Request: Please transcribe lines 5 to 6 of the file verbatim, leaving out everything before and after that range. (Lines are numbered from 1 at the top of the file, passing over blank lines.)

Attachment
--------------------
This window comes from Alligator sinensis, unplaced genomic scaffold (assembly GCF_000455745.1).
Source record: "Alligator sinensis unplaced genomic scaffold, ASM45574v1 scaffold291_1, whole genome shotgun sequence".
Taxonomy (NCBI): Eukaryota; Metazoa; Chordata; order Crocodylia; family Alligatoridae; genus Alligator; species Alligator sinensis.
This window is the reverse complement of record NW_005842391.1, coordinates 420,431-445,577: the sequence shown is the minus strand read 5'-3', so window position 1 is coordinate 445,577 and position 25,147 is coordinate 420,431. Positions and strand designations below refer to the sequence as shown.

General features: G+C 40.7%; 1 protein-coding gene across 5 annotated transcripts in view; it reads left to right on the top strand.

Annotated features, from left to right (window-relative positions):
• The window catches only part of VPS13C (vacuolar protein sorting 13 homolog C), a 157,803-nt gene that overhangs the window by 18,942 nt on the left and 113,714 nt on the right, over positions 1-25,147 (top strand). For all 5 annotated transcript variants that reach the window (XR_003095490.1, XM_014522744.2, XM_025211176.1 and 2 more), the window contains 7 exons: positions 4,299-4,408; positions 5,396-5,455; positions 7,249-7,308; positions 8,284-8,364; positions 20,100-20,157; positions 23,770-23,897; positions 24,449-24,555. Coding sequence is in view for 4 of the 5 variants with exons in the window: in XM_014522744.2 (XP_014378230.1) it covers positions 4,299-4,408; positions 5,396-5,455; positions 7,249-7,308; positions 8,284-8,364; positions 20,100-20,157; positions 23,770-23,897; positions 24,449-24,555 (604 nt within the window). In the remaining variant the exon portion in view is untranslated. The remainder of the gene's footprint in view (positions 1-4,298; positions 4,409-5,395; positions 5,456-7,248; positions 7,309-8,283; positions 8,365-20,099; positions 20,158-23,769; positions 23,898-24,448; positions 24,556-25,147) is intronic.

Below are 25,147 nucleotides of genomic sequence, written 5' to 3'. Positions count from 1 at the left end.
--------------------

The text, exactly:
General features: G+C 40.7%; 1 protein-coding gene across 5 annotated transcripts in view; it reads left to right on the top strand.

Annotated features, from left to right (window-relative positions):